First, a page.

In Marjorie Taylor Greene, a glimpse of the future

The first two weeks of the Biden presidency provide a glimpse into our political future. While Joe Biden has had a seamless rollout, Republicans have been mired in the controversy surrounding the conspiracy theories espoused by Rep. Marjorie Taylor Greene (R-Ga.). Greene has, among other things, called for the executions of House Speaker Nancy Pelosi (D-Calif.), President Barack Obama and former Sec. of State Hillary Clinton; harassed a teenager who survived the carnage at Marjorie Stoneman Douglas High School in Parkland, Florida; and questioned whether a plane actually hit the Pentagon on 9/11.

While Biden has had a remarkably successful two weeks, Greene has, in effect, become a spokesperson for her party. A recent poll finds Greene with a plus 10 percentage-point favorability rating among Republicans, while Rep. Liz Cheney (R-Wyo.), who holds the third-highest position in the House GOP leadership and supported President Trump’s impeachment, has a minus 28 percent rating. Cheney, the daughter of the former vice president and spokesperson for establishment conservatives, suddenly finds herself a minority within a minority while Greene dominates cable news.   

How did it come to this? One reason is the weakness of the House Republican leadership. Strong leaders exercise real power. Pelosi is one. Emulating Sam Rayburn, one of the most powerful speakers in history, Pelosi has flexed her political muscle since returning to the speakership. House Minority Leader Kevin McCarthy (R-Calif.) is not a strong leader, and never was. Back when Rep. John Boehner (R-Ohio) unexpectedly resigned, McCarthy, then Boehner’s number two, was the presumptive heir apparent. But McCarthy did not have the votes. Instead, House Republicans drafted Ways and Means Committee chair and former vice-presidential nominee Rep. Paul Ryan (R-Wis.) into the speaker’s slot — a decision Ryan came to regret. As speaker, Ryan dealt with an unruly Freedom Caucus, and later had an uneasy relationship with Donald Trump. When Ryan happily departed, the long-serving McCarthy was the obvious, but reluctant, choice. 

McCarthy’s vulnerability was evident from the start. After years of offensive comments, McCarthy and the Republican Party moved against Iowa Rep. Steve King in 2019, but only after he became an object of scorn back home. As one GOP aide put it, King won “a lifetime achievement award for awful comments.” The final straw was a New York Times interview in which King said, “White nationalist, white supremacist, Western civilization—how did that language become offensive?” McCarthy blocked King from serving on the House Judiciary and Agriculture committees. Iowa voters later finished the job, voting King out of office in a 2020 GOP primary.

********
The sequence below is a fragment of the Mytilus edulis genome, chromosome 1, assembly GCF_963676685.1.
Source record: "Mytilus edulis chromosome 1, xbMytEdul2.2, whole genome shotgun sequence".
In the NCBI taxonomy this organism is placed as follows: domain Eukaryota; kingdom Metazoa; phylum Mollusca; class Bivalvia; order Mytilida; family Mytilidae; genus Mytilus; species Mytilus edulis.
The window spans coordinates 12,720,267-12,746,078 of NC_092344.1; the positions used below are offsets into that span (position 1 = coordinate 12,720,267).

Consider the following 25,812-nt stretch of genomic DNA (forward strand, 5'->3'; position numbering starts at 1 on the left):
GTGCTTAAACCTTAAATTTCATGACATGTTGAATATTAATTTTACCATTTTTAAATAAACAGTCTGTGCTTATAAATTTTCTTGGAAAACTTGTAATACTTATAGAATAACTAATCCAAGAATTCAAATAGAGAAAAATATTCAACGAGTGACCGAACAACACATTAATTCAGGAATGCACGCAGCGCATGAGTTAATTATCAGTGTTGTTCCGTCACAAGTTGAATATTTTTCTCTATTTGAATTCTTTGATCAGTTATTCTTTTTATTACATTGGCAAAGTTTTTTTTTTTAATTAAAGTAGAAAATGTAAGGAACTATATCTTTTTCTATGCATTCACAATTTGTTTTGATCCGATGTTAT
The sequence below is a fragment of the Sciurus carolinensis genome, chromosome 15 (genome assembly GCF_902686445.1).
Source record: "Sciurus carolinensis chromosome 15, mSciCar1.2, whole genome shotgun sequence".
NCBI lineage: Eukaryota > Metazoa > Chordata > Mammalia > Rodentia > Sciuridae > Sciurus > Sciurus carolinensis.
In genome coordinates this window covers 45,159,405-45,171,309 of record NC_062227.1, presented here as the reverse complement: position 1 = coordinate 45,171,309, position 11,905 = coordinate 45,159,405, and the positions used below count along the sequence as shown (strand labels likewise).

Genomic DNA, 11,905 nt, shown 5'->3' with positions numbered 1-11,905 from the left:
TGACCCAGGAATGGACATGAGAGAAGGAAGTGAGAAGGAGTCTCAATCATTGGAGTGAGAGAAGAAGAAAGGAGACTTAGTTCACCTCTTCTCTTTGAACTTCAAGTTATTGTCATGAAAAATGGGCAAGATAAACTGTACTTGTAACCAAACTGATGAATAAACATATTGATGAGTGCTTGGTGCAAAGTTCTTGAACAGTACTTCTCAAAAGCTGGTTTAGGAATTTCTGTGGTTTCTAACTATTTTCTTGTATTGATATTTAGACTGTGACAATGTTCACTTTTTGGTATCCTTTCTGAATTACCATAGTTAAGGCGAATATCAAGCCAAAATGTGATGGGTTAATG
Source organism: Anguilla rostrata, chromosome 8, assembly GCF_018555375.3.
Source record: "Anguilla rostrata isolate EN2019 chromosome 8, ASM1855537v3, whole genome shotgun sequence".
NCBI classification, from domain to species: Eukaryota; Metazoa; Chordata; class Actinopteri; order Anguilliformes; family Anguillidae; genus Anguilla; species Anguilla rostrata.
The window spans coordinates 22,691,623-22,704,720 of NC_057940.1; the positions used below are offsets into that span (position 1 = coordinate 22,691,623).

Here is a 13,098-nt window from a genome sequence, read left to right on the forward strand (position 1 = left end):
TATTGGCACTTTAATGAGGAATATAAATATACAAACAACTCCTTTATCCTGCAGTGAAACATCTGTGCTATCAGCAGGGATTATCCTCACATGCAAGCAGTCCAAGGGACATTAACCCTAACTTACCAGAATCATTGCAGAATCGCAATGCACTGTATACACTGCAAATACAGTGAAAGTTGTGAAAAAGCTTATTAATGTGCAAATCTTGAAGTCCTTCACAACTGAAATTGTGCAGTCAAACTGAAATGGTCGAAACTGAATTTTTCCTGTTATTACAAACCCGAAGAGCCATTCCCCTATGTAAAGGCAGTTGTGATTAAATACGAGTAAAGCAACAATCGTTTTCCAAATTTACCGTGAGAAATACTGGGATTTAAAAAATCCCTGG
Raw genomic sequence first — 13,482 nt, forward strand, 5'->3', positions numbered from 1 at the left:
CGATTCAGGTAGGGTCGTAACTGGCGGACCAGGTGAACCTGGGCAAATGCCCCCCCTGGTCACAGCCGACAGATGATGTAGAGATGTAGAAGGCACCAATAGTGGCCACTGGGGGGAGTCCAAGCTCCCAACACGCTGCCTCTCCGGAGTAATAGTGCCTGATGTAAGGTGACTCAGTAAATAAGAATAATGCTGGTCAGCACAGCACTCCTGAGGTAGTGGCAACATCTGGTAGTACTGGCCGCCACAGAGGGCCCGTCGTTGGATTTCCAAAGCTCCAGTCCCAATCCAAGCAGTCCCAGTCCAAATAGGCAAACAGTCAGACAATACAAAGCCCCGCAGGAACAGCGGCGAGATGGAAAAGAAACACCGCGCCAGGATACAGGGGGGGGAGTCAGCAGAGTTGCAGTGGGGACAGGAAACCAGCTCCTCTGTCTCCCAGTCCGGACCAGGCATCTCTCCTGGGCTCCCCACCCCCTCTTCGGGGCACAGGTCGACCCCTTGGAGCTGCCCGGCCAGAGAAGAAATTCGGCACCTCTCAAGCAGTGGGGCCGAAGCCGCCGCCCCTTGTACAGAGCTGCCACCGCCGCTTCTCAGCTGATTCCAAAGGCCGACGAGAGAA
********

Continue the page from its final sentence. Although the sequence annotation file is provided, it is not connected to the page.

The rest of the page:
Today, McCarthy’s weakness is fully on display. In the month since the Jan. 6 Capitol Hill riots, McCarthy has gone from saying Trump “bears responsibility” for the assault to asserting that we are all to blame. McCarthy’s weakened stance led to an unhappy party compromise: Greene could keep her committee assignments and Cheney would remain in the leadership. While the caucus reluctantly stood by Cheney (despite one-third wanting to oust her), Greene won a standing ovation from some of its members.

Meanwhile, the full House, acting with Pelosi’s support and a unanimous vote from Democrats, stripped Greene of her committee assignments, one more reflection of the speaker’s power. Undoubtedly, Greene will wear her rebuke as a badge of honor and use it as one more illustration of a liberal “cancel culture.” Referring to congressional Democrats, Greene says: “They don’t realize they are helping me. I can’t believe how dumb they are.”

But Greene’s presence is a public relations nightmare. Today, congressional minorities do little legislating but lots of posturing. In an age of endless cable news, members of both parties seek media attention, and the minority especially wants airtime to express its views. As freshman Rep. Madison Cawthorn (R-N.C.) candidly admitted, “I have built my staff around comms [communications] rather than legislation.” Wanting to make headlines himself, Cawthorn suggested before the Jan. 6 riots that Republicans “lightly threaten” Democrats who voted to certify Joe Biden’s win.

Other Republicans like Greene and Cawthorn seek their moments in the media glare. Rep. Lauren Boebert (R-Colo.), for one, totes her gun around the Capitol grounds, while Rep. Andy Harris (R-Md.) tried to bypass magnetometers to bring his weapon onto the House floor. Expertise in communications that generate controversy, not policy, means these Republican firebrands are becoming the voice of the party. Promising to be a “very loud, vocal voice,” Greene intends to push her party even further “to the right” and take her message “all over the country.”